Get the Lowest Prices anywhere on Macs, iPads and Apple Watches: Apple Price Guides updated August 21st
 

 

Apple sued over iPhone's alleged role in EgyptAir flight 804 crash

The claimants operating theory suggests that an overheating iPhone 6s or tablet caused the crash that killed 66 people in 2016.

EgyptAir's 2016 crash is being blamed on Apple



Several survivors of victims of the EgyptAir crash have filed a lawsuit against Apple, claiming that an iPhone 6S or iPad Mini belonging to the copilot overheated in the cockpit and caught fire, leading to the crash. The suit was first reported by gossip website TMZ .

EgyptAir Flight 804 was a flight from Paris to Cairo that crashed into the Mediterranean Sea on May 19, 2016, killing all 66 people aboard. Nearly two years later, the cause of the crash remains mysterious. Investigations continue, although many reports have stated that smoke had been detected on the plane.

Theories as to what caused the crash have run the gamut from terrorism to a fire that began in the plane's avionics bay.

Now, plaintiffs' attorneys think they've found a culprit for the mysterious crash: Apple. It's not clear how much money the suit is for, or what jurisdiction it was filed in.

Not much substance, and a hard road



Also unclear is how the plaintiffs plan to establish that the iPhone or iPad caused the crash, or how they may determine that the copilot's device was responsible.

A published investigation in early 2017 laid out the circumstantial case that a copilot had placed his iPhone and tablet on a glare-shield in the cockpit, as seen on CCTV cameras.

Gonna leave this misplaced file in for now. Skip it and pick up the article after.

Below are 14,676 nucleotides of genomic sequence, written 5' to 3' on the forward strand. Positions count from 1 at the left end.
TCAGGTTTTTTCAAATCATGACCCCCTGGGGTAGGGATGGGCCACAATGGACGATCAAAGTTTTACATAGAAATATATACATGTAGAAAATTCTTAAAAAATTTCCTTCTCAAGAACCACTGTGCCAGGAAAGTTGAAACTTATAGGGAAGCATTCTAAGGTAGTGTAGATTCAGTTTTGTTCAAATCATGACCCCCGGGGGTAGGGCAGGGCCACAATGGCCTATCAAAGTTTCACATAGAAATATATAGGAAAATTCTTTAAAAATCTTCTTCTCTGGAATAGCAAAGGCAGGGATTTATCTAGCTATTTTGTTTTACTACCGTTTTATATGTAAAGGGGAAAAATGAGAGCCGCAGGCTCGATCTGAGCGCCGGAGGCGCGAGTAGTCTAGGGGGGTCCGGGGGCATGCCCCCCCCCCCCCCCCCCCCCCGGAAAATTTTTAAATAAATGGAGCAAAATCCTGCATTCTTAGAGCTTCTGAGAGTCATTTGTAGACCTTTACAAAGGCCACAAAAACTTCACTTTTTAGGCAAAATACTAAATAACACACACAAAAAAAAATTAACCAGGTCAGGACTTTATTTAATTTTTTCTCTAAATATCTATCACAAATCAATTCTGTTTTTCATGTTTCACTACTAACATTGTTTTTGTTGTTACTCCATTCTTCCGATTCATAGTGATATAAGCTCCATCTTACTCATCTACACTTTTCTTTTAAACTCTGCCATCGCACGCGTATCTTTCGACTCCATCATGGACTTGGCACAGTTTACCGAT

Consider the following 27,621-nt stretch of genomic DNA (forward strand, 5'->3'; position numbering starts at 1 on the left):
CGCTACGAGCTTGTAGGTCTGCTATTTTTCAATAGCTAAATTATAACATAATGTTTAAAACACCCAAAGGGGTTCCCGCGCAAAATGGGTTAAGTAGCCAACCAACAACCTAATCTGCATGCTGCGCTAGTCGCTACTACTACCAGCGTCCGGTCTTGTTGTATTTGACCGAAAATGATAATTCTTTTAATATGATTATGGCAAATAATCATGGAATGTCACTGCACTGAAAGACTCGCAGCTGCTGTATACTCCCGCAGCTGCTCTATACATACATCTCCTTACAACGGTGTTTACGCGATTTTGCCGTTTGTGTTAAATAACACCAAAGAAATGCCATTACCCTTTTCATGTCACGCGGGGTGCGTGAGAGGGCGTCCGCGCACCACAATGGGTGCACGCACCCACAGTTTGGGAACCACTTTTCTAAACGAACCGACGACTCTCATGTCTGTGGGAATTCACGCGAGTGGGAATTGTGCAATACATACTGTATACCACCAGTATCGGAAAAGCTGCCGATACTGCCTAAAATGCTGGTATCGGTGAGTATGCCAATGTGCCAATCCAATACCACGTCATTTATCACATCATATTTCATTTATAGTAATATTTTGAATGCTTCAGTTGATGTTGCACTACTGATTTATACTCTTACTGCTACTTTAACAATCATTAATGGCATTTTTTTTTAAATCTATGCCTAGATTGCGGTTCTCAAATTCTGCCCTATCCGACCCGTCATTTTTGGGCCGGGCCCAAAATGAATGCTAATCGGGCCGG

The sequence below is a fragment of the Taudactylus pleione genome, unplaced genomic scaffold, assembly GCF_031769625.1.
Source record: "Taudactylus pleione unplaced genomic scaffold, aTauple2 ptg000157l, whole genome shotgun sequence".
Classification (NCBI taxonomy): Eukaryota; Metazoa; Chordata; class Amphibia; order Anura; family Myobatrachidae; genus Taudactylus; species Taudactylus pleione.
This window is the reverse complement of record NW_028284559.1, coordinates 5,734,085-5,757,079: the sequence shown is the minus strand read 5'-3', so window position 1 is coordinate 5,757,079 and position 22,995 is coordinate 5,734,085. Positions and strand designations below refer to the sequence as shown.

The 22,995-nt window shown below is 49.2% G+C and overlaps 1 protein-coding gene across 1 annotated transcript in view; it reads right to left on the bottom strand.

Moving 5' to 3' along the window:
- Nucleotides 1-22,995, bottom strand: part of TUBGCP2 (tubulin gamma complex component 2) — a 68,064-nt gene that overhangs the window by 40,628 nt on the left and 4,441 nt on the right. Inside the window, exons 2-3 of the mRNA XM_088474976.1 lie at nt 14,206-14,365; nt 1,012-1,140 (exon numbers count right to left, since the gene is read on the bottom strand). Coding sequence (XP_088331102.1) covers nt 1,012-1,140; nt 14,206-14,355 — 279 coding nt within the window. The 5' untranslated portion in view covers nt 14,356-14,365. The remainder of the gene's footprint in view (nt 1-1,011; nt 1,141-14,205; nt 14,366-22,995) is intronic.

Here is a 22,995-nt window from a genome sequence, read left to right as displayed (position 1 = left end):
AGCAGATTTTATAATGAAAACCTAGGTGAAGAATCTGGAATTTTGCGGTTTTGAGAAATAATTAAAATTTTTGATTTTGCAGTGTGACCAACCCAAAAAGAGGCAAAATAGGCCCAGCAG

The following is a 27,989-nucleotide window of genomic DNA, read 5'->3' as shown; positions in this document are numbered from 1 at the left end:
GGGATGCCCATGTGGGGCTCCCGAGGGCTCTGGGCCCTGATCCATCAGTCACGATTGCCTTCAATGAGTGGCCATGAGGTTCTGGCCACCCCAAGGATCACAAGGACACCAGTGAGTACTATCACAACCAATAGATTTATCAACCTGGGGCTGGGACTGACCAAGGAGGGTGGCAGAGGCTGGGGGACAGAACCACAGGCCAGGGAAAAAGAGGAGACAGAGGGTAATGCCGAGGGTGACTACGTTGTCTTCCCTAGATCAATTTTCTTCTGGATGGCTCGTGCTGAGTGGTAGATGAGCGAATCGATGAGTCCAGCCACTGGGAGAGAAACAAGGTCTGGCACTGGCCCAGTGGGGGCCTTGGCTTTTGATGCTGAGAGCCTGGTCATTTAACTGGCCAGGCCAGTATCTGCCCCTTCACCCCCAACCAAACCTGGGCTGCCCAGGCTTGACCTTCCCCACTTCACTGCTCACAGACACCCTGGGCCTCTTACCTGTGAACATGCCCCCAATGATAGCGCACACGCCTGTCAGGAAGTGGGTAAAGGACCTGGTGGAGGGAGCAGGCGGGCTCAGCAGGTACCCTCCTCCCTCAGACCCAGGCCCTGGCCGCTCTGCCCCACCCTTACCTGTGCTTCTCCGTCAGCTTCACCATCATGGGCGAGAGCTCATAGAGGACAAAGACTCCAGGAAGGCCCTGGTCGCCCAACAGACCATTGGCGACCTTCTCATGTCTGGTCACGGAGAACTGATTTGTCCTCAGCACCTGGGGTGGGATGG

Experts pushed back on that theory. David Learmount, a former pilot and operations and safety editor at Flight International magazine, told The Daily Telegraph in 2017 that the theory was a "red herring," and far from the most plausible explanation.

"A phone bursting into flames just below the windscreen is a fairly spectacular thing to take place on a flight, and they would have told somebody on the ground. Nobody has mentioned this," Learmount said. "The key point is while there were warnings about the window heating systems, there were also smoke alarms in the toilet and avionics bay under the floor. How would the fire have got under there? It doesn't make sense."

Learmount believes that the computer in the avionics bay was damaged, and issued erroneous warnings to the pilot after a short-circuit or explosion.

There are no documented cases of an "exploding" iPhone causing a plane to crash. However, there were a couple of well-publicized incidents in 2016 in which smartphones either spontaneously combusted or otherwise began smoking on planes. One of them was in the news just weeks before the EgyptAir crash. None of those cases caused an explosion even remotely near large enough to threaten the plane itself or result in any fatalities.

For the Apple suit to succeed, attorneys will need to demonstrate that the iPhone caused the plane to crash, and that Apple was somehow culpable in the engineering surrounding the battery, resulting in the fire.